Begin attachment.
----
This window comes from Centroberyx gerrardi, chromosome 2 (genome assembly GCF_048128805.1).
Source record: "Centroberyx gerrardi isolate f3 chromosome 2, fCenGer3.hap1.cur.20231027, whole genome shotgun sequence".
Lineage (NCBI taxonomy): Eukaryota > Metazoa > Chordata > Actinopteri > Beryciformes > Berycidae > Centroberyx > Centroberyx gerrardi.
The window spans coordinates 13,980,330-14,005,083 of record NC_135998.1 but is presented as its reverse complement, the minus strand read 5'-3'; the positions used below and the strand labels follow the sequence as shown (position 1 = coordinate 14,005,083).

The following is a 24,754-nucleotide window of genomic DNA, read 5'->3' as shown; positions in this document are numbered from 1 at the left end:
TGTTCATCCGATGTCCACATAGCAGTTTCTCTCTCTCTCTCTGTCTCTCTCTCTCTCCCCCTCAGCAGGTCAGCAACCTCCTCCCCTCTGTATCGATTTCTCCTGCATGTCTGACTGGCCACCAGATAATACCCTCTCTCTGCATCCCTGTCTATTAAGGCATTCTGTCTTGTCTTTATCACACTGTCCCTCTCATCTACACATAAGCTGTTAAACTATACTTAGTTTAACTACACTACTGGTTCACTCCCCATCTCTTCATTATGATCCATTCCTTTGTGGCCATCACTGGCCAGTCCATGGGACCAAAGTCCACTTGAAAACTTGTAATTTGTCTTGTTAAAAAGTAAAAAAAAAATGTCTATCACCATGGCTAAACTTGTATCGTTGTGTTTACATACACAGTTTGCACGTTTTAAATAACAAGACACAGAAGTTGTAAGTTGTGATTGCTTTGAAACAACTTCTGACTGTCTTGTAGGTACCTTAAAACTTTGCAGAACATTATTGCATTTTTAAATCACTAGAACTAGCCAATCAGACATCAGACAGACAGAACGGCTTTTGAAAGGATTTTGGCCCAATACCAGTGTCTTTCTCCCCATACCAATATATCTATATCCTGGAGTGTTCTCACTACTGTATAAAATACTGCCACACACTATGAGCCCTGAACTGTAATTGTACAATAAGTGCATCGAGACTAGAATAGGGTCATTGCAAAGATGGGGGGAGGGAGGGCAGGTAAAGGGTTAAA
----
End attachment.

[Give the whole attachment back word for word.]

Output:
This window comes from Centroberyx gerrardi, chromosome 2 (genome assembly GCF_048128805.1).
Source record: "Centroberyx gerrardi isolate f3 chromosome 2, fCenGer3.hap1.cur.20231027, whole genome shotgun sequence".
Lineage (NCBI taxonomy): Eukaryota > Metazoa > Chordata > Actinopteri > Beryciformes > Berycidae > Centroberyx > Centroberyx gerrardi.
The window spans coordinates 13,980,330-14,005,083 of record NC_135998.1 but is presented as its reverse complement, the minus strand read 5'-3'; the positions used below and the strand labels follow the sequence as shown (position 1 = coordinate 14,005,083).

The following is a 24,754-nucleotide window of genomic DNA, read 5'->3' as shown; positions in this document are numbered from 1 at the left end:
TGTTCATCCGATGTCCACATAGCAGTTTCTCTCTCTCTCTCTGTCTCTCTCTCTCTCCCCCTCAGCAGGTCAGCAACCTCCTCCCCTCTGTATCGATTTCTCCTGCATGTCTGACTGGCCACCAGATAATACCCTCTCTCTGCATCCCTGTCTATTAAGGCATTCTGTCTTGTCTTTATCACACTGTCCCTCTCATCTACACATAAGCTGTTAAACTATACTTAGTTTAACTACACTACTGGTTCACTCCCCATCTCTTCATTATGATCCATTCCTTTGTGGCCATCACTGGCCAGTCCATGGGACCAAAGTCCACTTGAAAACTTGTAATTTGTCTTGTTAAAAAGTAAAAAAAAAATGTCTATCACCATGGCTAAACTTGTATCGTTGTGTTTACATACACAGTTTGCACGTTTTAAATAACAAGACACAGAAGTTGTAAGTTGTGATTGCTTTGAAACAACTTCTGACTGTCTTGTAGGTACCTTAAAACTTTGCAGAACATTATTGCATTTTTAAATCACTAGAACTAGCCAATCAGACATCAGACAGACAGAACGGCTTTTGAAAGGATTTTGGCCCAATACCAGTGTCTTTCTCCCCATACCAATATATCTATATCCTGGAGTGTTCTCACTACTGTATAAAATACTGCCACACACTATGAGCCCTGAACTGTAATTGTACAATAAGTGCATCGAGACTAGAATAGGGTCATTGCAAAGATGGGGGGAGGGAGGGCAGGTAAAGGGTTAAA